Say Aloha to Tropical Flowersby Tim Farrell on July 29, 2012 at 12:13 pm
Surf, ukuleles, tikis. No, I’m not planning a summer vacation to Hawaii, but believe it or not, reliving Philadelphia this past March. Yes, you read that right. Philadelphia in March. It’s true. Walking around the Philadelphia International Flower Show, the world’s largest indoor flower exhibition, transported me to the South Pacific with its 2012 theme, “Hawaii: Islands of Aloha.” Exotic plants and blooms surrounding you as far as your eye could see. Twenty-five foot waterfalls, lava rocks and pseudo volcanic activity, sounds of tropical birds and live hula dancers filled the floor for all to enjoy. And the stars of the show were the tropical flowers.
Here I was, a veteran of the floral industry for more than 30 years, seeing many flowers I had never seen before. As I enjoyed the beauty and marveled at the vastness of the collection of tropical flowers, I noted some of the newer varieties. Here are just a few of the ones that caught my eye.
Anthuriums are gorgeous tropical flowers. A unique one spotted at the show had a medium-sized bloom with an enchanting shade of icy green. The name of this exotic gem is “Champagne.” What a perfect addition “Champagne” would be to a bouquet of pale pink and peach flowers.
Another anthurium variety that caught my eye was at the other end of the color spectrum.“Tropic Night,” a very dark, burgundy flower appears as if it were made of leather or some other non-botanical material. What a sensational combination of color and texture in one beautiful bloom.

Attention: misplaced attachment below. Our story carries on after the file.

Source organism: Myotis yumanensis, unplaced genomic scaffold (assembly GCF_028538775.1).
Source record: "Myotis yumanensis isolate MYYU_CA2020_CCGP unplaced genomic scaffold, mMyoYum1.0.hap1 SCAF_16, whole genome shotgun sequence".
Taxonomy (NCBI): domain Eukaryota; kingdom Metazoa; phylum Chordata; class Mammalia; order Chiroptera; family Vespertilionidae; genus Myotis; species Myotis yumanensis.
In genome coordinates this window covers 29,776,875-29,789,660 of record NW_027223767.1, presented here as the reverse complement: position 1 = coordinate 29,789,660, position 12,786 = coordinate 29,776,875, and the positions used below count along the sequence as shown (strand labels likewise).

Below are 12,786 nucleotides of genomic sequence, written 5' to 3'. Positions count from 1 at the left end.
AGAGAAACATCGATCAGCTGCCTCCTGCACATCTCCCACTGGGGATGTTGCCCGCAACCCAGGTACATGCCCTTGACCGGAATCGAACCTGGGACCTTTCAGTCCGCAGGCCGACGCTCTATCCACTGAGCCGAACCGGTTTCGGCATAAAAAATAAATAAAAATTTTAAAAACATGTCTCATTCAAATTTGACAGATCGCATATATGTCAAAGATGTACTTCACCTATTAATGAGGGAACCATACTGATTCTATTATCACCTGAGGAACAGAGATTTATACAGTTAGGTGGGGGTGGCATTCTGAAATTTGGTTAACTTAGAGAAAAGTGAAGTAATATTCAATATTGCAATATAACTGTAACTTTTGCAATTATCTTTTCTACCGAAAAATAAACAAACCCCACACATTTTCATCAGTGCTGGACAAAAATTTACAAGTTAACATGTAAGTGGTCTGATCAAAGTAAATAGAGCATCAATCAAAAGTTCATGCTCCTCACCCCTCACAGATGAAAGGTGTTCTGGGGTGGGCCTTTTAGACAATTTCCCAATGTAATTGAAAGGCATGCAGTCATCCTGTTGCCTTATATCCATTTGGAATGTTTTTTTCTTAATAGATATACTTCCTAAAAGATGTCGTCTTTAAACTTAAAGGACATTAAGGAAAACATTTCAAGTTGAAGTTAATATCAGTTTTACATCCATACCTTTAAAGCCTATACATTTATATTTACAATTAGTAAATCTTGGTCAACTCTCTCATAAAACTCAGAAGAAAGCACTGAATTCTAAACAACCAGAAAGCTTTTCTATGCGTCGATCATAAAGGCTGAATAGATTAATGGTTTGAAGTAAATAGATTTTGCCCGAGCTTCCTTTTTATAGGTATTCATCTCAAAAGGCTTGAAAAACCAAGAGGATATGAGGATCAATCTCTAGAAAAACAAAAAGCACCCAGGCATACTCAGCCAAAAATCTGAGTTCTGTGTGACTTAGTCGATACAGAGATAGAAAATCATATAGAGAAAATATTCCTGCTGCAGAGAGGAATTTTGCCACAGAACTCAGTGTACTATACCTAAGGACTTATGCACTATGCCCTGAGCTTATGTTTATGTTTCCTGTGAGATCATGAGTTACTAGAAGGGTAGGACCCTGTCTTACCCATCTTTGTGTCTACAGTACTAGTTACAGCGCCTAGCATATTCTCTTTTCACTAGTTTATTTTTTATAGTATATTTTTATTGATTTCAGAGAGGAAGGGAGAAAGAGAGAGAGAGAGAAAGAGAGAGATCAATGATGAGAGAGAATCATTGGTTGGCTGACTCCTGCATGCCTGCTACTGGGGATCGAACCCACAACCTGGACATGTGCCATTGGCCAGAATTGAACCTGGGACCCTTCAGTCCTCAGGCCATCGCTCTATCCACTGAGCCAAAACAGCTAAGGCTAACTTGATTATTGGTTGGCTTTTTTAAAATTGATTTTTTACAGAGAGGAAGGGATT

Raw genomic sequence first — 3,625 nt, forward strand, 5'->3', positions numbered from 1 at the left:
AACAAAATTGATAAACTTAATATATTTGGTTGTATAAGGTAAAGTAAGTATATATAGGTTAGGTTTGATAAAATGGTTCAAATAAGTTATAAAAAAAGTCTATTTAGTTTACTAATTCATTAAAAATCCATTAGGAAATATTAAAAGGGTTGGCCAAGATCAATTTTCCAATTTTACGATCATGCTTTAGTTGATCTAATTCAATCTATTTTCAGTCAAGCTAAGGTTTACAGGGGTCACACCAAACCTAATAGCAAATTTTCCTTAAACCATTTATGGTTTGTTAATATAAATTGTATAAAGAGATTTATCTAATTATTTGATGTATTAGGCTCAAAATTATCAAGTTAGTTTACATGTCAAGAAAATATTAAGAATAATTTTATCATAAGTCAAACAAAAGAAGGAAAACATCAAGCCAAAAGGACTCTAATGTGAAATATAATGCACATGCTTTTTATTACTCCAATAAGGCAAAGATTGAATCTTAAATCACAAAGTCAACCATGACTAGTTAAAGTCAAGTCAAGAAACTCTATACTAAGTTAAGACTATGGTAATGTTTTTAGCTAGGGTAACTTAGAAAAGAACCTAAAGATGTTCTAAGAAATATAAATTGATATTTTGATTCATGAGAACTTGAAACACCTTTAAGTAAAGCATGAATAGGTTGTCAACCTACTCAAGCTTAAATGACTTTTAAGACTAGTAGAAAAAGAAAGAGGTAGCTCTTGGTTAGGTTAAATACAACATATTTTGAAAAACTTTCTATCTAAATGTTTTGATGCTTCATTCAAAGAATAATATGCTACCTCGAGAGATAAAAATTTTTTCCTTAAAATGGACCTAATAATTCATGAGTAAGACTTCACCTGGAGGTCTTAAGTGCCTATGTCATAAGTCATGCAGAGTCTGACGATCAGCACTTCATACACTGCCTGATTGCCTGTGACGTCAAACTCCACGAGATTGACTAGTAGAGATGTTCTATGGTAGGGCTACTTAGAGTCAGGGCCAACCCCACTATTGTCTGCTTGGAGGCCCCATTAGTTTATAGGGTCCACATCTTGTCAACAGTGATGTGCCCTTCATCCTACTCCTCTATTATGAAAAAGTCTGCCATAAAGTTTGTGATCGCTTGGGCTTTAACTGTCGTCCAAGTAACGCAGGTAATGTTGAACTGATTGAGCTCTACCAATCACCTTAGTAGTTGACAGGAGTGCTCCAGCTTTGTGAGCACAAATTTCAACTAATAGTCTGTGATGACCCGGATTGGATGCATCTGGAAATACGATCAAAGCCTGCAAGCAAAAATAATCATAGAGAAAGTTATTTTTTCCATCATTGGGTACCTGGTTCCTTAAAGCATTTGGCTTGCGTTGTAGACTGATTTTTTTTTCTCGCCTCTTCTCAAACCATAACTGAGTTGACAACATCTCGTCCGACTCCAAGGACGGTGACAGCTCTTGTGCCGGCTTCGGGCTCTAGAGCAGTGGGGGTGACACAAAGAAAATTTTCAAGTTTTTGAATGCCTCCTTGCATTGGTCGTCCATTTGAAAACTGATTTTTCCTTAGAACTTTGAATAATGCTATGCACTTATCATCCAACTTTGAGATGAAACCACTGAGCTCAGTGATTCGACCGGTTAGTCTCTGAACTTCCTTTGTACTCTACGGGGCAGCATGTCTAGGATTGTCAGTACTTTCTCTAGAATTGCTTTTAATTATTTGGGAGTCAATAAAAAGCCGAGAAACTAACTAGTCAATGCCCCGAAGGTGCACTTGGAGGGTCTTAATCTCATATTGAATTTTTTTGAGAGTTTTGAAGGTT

While being a fan of heliconia for years, I was pleasantly surprised to come across several stunning varieties. “Emerald Forest” looks as if it could have graced the stage for the musical, “Wicked.” Its angular form, like most heliconia, is only upstaged by the stunning intense green coloration of the bloom.
“Caribaea Gold” is yet another stunning heliconia variety. The brightest sunny shade of yellow grabs your attention from across the room. And, if you like the hanging Heliconia, look for the “Angry Moon.” It cascades from a strong stem in shades of green, orange, yellow and red. You can be sure this wonderful species has been confused with a jungle parrot on many occasions.
One last great find: “Musa.” Like the tropics own version of the tulip, Musa comes in a few color options and forms. This one, “Coccinea,” is a brilliant red/orange and would be a most interesting addition to almost any tropical design.
There are so many varieties of tropical flowers, and they can transport you to a beautiful tropical destination, even in Philadelphia. Ask your florist about the tropical flowers they have and send someone you love a “Hawaiian” vacation, just because.
What are your favorite tropical flowers?